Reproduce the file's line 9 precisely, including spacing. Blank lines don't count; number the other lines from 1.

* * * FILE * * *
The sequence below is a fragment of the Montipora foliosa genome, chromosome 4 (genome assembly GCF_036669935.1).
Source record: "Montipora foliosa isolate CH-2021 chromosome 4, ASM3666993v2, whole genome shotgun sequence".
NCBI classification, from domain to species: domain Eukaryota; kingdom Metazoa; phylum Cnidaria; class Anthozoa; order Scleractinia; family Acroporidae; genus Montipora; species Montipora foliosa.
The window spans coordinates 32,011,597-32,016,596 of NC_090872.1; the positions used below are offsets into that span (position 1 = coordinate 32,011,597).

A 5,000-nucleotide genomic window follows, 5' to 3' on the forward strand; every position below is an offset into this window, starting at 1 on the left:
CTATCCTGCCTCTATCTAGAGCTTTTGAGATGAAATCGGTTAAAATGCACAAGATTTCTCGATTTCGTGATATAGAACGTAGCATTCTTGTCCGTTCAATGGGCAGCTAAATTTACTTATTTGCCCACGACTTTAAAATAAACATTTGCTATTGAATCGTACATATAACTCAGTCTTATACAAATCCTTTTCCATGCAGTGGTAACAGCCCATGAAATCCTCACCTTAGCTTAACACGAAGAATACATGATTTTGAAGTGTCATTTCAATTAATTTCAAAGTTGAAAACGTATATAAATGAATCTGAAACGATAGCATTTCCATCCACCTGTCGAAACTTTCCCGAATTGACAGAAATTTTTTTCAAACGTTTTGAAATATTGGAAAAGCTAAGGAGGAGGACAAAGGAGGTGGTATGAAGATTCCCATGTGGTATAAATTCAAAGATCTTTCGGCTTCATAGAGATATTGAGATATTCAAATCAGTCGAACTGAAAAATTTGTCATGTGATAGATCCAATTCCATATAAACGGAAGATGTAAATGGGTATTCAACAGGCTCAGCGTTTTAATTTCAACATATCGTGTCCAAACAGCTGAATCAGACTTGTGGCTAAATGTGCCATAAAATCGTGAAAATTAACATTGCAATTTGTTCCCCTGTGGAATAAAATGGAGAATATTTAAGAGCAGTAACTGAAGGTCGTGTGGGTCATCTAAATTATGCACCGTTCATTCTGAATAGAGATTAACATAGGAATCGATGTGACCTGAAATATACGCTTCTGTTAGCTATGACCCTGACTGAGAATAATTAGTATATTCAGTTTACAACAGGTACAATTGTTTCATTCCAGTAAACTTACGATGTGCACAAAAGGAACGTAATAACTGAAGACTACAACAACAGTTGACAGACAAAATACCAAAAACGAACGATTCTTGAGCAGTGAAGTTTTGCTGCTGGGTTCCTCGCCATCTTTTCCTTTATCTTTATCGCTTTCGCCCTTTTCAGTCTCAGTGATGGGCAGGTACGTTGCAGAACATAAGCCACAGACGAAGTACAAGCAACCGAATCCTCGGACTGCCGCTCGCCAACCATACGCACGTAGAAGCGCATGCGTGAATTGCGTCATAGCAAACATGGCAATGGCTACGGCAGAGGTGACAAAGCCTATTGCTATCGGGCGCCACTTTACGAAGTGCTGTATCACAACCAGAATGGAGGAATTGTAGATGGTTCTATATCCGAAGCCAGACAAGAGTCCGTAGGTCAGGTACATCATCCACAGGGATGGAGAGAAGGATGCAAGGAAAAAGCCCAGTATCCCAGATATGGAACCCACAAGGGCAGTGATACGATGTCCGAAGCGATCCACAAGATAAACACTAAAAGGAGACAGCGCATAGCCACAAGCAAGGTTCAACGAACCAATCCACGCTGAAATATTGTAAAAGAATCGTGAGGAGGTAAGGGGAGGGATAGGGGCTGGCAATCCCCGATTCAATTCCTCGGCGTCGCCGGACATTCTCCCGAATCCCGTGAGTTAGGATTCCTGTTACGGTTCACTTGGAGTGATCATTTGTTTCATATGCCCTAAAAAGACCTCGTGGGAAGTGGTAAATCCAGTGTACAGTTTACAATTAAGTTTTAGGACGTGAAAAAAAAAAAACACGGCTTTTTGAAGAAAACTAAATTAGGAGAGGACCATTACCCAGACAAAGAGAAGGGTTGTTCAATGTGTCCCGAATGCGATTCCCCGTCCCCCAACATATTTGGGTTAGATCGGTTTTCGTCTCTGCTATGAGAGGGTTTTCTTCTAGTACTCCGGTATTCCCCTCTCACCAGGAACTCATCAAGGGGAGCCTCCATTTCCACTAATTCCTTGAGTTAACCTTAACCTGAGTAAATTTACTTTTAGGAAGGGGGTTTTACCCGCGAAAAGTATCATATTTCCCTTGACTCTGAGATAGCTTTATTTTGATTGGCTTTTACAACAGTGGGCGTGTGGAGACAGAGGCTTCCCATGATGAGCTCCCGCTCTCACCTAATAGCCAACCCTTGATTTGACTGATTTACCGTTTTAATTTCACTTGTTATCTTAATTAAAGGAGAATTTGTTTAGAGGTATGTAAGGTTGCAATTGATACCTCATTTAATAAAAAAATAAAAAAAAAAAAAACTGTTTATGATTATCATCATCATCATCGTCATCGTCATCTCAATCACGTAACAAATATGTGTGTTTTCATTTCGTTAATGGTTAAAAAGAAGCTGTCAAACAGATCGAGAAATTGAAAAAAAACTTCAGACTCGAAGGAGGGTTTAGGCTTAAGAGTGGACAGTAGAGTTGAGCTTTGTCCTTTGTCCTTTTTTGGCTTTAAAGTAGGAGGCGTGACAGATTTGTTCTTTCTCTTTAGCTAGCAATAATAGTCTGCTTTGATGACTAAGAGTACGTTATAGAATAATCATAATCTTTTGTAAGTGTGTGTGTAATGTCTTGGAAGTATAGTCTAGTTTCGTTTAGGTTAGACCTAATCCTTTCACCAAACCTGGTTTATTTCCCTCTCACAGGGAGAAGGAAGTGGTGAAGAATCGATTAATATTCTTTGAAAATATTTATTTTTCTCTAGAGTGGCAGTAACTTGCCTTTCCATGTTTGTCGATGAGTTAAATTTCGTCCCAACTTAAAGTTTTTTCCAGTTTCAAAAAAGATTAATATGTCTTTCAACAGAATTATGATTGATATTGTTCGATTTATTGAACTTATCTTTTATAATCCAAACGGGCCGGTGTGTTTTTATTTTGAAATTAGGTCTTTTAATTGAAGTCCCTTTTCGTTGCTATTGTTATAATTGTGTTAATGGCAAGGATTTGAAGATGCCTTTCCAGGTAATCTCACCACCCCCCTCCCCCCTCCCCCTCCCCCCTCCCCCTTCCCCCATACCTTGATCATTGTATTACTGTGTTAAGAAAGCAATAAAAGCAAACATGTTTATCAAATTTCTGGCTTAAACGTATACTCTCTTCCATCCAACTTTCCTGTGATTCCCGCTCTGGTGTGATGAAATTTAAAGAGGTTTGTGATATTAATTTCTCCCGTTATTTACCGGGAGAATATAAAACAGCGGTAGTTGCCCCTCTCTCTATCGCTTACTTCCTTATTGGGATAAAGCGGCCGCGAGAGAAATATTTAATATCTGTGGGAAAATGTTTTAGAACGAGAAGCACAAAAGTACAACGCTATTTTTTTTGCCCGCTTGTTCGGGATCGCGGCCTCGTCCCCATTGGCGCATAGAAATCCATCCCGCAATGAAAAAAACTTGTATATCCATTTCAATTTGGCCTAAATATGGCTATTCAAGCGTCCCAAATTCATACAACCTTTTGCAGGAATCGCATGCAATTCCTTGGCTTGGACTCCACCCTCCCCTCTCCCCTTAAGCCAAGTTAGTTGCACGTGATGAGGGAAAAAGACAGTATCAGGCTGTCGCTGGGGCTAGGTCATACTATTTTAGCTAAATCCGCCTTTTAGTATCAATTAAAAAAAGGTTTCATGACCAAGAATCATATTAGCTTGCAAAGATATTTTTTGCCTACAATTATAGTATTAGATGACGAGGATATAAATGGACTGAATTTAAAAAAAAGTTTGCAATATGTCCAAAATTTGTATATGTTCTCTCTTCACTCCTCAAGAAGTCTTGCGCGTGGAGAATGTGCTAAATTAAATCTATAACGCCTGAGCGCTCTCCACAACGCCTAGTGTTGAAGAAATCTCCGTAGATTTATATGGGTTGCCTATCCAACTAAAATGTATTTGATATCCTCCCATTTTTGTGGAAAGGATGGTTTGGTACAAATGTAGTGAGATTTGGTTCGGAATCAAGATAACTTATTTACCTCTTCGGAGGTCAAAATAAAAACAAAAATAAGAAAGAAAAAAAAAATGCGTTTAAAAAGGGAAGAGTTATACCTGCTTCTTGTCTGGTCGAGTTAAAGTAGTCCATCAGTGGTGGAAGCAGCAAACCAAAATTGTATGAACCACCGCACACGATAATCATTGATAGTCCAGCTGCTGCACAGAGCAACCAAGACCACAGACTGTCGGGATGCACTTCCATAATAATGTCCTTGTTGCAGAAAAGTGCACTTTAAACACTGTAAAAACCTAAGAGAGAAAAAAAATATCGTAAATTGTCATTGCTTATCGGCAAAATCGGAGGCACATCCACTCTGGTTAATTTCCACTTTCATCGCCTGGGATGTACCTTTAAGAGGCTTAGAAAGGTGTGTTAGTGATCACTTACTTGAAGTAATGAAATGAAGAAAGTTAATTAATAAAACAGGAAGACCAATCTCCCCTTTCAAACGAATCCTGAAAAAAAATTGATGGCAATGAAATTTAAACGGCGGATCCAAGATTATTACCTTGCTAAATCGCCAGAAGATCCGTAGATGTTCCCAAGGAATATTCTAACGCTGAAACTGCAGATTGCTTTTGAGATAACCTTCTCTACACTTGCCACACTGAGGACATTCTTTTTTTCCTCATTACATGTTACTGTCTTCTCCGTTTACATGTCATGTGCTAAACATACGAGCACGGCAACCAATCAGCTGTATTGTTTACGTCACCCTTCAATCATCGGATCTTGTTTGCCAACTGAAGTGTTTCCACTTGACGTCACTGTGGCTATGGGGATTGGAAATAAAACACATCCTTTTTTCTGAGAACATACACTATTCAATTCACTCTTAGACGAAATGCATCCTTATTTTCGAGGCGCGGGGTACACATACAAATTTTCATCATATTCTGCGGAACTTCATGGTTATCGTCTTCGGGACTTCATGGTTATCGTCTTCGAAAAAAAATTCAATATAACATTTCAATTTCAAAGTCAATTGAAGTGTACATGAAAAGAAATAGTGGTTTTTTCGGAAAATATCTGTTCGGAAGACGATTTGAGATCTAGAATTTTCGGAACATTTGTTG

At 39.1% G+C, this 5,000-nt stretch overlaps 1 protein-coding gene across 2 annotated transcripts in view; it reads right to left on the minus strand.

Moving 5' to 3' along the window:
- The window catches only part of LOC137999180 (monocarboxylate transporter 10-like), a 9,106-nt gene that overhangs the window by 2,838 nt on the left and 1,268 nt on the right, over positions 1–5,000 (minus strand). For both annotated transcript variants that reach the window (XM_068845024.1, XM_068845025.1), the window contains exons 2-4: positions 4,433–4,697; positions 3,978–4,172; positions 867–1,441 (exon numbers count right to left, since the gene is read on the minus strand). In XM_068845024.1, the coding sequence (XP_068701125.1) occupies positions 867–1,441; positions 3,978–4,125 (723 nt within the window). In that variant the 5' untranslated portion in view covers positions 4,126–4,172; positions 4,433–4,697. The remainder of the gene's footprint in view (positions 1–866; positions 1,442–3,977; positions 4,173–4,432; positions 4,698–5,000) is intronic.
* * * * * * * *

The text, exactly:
- The window catches only part of LOC137999180 (monocarboxylate transporter 10-like), a 9,106-nt gene that overhangs the window by 2,838 nt on the left and 1,268 nt on the right, over positions 1–5,000 (minus strand). For both annotated transcript variants that reach the window (XM_068845024.1, XM_068845025.1), the window contains exons 2-4: positions 4,433–4,697; positions 3,978–4,172; positions 867–1,441 (exon numbers count right to left, since the gene is read on the minus strand). In XM_068845024.1, the coding sequence (XP_068701125.1) occupies positions 867–1,441; positions 3,978–4,125 (723 nt within the window). In that variant the 5' untranslated portion in view covers positions 4,126–4,172; positions 4,433–4,697. The remainder of the gene's footprint in view (positions 1–866; positions 1,442–3,977; positions 4,173–4,432; positions 4,698–5,000) is intronic.